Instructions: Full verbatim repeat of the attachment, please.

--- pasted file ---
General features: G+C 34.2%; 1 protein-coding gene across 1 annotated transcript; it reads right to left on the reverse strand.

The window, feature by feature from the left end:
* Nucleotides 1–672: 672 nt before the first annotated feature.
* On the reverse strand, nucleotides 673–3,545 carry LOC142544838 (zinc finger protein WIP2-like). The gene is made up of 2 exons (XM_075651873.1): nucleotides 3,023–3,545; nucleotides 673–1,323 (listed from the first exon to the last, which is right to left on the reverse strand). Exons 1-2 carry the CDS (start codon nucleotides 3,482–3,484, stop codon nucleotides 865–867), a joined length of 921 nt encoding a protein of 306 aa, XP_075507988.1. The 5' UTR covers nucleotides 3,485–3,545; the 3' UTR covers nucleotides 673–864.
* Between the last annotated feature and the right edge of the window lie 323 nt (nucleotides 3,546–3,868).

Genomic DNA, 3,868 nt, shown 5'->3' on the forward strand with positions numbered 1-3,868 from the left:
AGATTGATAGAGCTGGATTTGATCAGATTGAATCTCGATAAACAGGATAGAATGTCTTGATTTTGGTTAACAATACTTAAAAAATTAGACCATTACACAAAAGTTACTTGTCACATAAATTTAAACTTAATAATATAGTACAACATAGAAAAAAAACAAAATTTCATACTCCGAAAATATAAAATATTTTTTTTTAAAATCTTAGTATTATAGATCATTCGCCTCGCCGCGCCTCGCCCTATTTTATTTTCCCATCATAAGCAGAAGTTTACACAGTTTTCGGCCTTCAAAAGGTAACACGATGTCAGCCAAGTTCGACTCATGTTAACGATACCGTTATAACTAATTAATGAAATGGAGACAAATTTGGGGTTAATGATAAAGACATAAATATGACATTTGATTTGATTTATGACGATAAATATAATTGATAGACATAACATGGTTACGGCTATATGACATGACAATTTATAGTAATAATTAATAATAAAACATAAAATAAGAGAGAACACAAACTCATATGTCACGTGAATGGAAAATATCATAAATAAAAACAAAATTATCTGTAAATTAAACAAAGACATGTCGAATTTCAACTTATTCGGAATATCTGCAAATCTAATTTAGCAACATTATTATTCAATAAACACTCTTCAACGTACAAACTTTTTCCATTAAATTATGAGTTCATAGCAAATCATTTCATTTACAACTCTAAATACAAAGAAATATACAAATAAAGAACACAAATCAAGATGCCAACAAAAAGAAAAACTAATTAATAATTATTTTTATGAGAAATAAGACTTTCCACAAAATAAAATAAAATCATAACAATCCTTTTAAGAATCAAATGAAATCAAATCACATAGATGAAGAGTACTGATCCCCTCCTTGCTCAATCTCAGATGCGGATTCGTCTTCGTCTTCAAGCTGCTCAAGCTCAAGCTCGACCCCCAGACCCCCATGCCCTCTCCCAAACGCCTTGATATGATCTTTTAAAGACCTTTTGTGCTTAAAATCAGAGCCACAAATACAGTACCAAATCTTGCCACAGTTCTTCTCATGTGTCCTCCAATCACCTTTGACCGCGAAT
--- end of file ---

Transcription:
General features: G+C 34.2%; 1 protein-coding gene across 1 annotated transcript; it reads right to left on the reverse strand.

The window, feature by feature from the left end:
* Nucleotides 1–672: 672 nt before the first annotated feature.
* On the reverse strand, nucleotides 673–3,545 carry LOC142544838 (zinc finger protein WIP2-like). The gene is made up of 2 exons (XM_075651873.1): nucleotides 3,023–3,545; nucleotides 673–1,323 (listed from the first exon to the last, which is right to left on the reverse strand). Exons 1-2 carry the CDS (start codon nucleotides 3,482–3,484, stop codon nucleotides 865–867), a joined length of 921 nt encoding a protein of 306 aa, XP_075507988.1. The 5' UTR covers nucleotides 3,485–3,545; the 3' UTR covers nucleotides 673–864.
* Between the last annotated feature and the right edge of the window lie 323 nt (nucleotides 3,546–3,868).

Genomic DNA, 3,868 nt, shown 5'->3' on the forward strand with positions numbered 1-3,868 from the left:
AGATTGATAGAGCTGGATTTGATCAGATTGAATCTCGATAAACAGGATAGAATGTCTTGATTTTGGTTAACAATACTTAAAAAATTAGACCATTACACAAAAGTTACTTGTCACATAAATTTAAACTTAATAATATAGTACAACATAGAAAAAAAACAAAATTTCATACTCCGAAAATATAAAATATTTTTTTTTAAAATCTTAGTATTATAGATCATTCGCCTCGCCGCGCCTCGCCCTATTTTATTTTCCCATCATAAGCAGAAGTTTACACAGTTTTCGGCCTTCAAAAGGTAACACGATGTCAGCCAAGTTCGACTCATGTTAACGATACCGTTATAACTAATTAATGAAATGGAGACAAATTTGGGGTTAATGATAAAGACATAAATATGACATTTGATTTGATTTATGACGATAAATATAATTGATAGACATAACATGGTTACGGCTATATGACATGACAATTTATAGTAATAATTAATAATAAAACATAAAATAAGAGAGAACACAAACTCATATGTCACGTGAATGGAAAATATCATAAATAAAAACAAAATTATCTGTAAATTAAACAAAGACATGTCGAATTTCAACTTATTCGGAATATCTGCAAATCTAATTTAGCAACATTATTATTCAATAAACACTCTTCAACGTACAAACTTTTTCCATTAAATTATGAGTTCATAGCAAATCATTTCATTTACAACTCTAAATACAAAGAAATATACAAATAAAGAACACAAATCAAGATGCCAACAAAAAGAAAAACTAATTAATAATTATTTTTATGAGAAATAAGACTTTCCACAAAATAAAATAAAATCATAACAATCCTTTTAAGAATCAAATGAAATCAAATCACATAGATGAAGAGTACTGATCCCCTCCTTGCTCAATCTCAGATGCGGATTCGTCTTCGTCTTCAAGCTGCTCAAGCTCAAGCTCGACCCCCAGACCCCCATGCCCTCTCCCAAACGCCTTGATATGATCTTTTAAAGACCTTTTGTGCTTAAAATCAGAGCCACAAATACAGTACCAAATCTTGCCACAGTTCTTCTCATGTGTCCTCCAATCACCTTTGACCGCGAAT